The Dog Days of Summer are upon us and though they will soon pass the heat will continue for several weeks. As I do so often I think back to my younger years and remember how we cooled off by going to one of the confectionaries in town that offered ice cream or soft drinks.
I remember the ice cream sundaes and fountain drinks served up at Bailey’s, later Longworth’s and Kramer’s Confectionaries on West Main Street. Among the many people who worked in their businesses were Cleo Fiant ,Cecil Haycook, Martha Kreis and Carl Pace who worked for Mr Bailey. Leon and Ruth Longworth worked behind the counter of their business, mixing those root beer floats, preparing mouth watering sundaes or my favorite, a lemon lime phosphate for just a nickel! Later Walter and Cleo (now married to Walter) owned it as Kramer’s Confectionary but serving up the same cold treats. I remember Velma Fink, Betty Bennett, Bob Coleman and LaCreta McClish among the many, many teenagers, some of them working their first jobs at these businesses.
These confectionaries functioned from 115 West Main Street, the same address where, in the 1920’s, Nick’s (Christu) ice cream parlor was one of the most popular businesses in Cardington.
Isaly’s on South Marion Street, where Blanche Mathews was among the many employees, served those skyscraper ice cream cones for a nickel.
There were many more ice cream parlors through the years and grocery stores sold packaged ice cream but who can forget those four dips for a dime cones dipped up by Art Kinsell at Peoples Food Shoppe? I won’t forget them because I once dipped them. Yum Yum!
Every restaurant in town offered ice cream with their dinner menus but it was a main staple with the confectionaries.
Then in 1954 Steve and Pearl Maceyko shook things up when they opened the first soft serve ice cream business on West Main Street named Jeri-Ann. It thrived with traffic on State Highway 42 passing through town. Local patrons visited it regularly. Later, it was sold to sons Steve and Tom. When Tom left the business, Steve and his wife, Linda, took over but the 1981 tornado’s heavy damage resulted in a year round business in a new building and new name “Rainbow Seven.” Several years ago when they retired, they sold the business to a niece and today that soft serve can be enjoyed at Suze-Q’s.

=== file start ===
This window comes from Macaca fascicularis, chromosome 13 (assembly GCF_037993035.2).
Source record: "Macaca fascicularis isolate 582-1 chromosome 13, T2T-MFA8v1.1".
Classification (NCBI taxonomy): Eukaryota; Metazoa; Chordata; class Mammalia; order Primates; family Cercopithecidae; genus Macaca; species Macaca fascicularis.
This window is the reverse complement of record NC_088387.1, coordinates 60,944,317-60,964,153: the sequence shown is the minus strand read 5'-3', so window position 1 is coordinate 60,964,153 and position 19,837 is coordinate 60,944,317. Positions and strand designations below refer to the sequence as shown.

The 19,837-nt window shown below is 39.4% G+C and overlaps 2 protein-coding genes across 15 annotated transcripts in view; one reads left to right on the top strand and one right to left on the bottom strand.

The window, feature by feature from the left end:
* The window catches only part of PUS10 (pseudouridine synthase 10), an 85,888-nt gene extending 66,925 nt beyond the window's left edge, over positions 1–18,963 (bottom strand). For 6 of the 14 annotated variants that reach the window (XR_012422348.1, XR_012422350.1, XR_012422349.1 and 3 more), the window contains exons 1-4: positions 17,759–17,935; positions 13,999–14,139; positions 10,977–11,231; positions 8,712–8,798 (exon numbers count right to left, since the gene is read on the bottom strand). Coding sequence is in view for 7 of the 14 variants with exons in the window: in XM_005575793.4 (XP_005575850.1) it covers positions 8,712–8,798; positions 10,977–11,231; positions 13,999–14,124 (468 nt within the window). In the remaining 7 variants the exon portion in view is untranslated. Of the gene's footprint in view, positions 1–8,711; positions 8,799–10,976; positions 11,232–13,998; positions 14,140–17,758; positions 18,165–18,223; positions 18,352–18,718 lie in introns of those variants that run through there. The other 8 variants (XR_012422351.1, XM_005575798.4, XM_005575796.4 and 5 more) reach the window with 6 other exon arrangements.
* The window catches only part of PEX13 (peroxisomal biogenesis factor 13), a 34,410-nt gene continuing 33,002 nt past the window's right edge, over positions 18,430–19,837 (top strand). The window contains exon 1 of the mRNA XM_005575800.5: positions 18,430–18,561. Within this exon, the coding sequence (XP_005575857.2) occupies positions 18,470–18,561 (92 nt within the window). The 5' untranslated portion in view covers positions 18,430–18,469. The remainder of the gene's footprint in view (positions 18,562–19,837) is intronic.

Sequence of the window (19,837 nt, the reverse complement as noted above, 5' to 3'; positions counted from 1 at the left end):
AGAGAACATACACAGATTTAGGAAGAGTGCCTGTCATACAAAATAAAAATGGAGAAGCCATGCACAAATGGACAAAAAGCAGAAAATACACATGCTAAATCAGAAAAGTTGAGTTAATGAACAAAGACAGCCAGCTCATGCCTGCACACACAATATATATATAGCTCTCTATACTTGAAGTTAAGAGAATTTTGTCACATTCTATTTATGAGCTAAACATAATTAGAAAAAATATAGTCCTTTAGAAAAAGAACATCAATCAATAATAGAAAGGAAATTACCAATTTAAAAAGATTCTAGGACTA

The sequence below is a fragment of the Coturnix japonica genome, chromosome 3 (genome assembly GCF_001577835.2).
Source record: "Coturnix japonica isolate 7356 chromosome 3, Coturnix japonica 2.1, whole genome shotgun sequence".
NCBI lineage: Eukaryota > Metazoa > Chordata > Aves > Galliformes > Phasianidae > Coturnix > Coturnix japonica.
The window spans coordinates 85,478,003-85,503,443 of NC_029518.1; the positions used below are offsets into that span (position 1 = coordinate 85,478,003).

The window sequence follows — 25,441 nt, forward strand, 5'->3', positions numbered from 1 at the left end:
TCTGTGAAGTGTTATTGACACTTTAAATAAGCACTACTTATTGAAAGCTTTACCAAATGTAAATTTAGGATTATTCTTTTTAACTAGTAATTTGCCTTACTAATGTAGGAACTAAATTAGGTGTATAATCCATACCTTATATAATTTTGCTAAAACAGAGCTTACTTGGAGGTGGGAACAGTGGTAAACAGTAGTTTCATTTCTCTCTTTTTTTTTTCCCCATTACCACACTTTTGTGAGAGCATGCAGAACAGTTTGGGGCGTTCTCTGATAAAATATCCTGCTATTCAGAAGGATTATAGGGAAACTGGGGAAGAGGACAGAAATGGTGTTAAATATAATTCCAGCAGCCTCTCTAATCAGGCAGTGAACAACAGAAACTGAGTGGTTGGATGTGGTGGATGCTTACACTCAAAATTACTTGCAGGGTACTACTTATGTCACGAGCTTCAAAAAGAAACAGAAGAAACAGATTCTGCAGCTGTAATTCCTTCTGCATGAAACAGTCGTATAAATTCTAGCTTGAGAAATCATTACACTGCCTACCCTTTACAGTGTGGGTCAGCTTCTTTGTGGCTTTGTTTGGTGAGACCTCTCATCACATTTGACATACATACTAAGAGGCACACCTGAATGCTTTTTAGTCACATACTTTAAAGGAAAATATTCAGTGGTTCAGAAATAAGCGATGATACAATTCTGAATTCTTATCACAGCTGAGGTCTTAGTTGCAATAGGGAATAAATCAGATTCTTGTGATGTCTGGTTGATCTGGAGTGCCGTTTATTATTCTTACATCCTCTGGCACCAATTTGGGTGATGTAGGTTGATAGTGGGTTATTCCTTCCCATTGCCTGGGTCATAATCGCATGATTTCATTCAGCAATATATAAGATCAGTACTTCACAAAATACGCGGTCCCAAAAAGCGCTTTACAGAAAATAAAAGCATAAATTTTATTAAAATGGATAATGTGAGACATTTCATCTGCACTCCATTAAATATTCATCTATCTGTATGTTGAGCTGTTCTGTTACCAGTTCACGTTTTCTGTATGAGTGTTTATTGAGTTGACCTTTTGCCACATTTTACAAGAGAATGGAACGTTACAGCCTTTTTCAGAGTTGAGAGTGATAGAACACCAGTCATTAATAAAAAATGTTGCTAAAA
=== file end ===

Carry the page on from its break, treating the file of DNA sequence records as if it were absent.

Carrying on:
Others may choose a different form of refreshment to cool down or imbibe. At one time around the early 1900’s there were 13 saloons in Cardington!
Today we have the Patriot Bar serving up a favorite liquid refreshment along with good food. The Patriot is also working with Hospice of Morrow County for the fourth annual Poker Run Saturday, August 1. This has proved to be a great benefit for the Hospice program.
Enjoy your summer – and keep cool!
90 years ago; July, 1925: Lloyd Heacock fell off a threshing separator at the Chas. Click home while removing the cover and suffered a gash in the jaw which required three stitches to close.
70 years ago, July, 1945: “First 1945 wheat to be received in Cardington was brought in Monday by Paul Fricke of southeast of town, the Mills Feed and Seed Store reported. Wheat was brought in by Norris Jenkins and J.M. Osborne from south of town on Tuesday morning. More wheat will be combined this year than ever before in the county’s history due to the shortage of labor.”
60 years ago, July, 1955: Kenny White, Jr., 17, of Mount Gilead, made the first Hole in One on the Mount Gilead Golf course by sinking a 170 yard drive on No. 2 green. He was a member of the Mount Gilead High School Golf team and was playing with Lloyd Harris, Dick Harris and Kenny Bendle.
30 years ago, July, 1985:
Dan Green had returned to Cardington, his hometown, after working for various companies for many years He had opened Green’s Lite Stop in March, 1981 and two months later it was destroyed by the tornado. He rebuilt and reopened in September, 1981 employing Dan Robinson, Peg White, Jim Morris, Jane Wells, Diana Davis, Diane Williamson, Debbie Singery, Karen Wllliams, Beth Lawson and Terry Bonnette.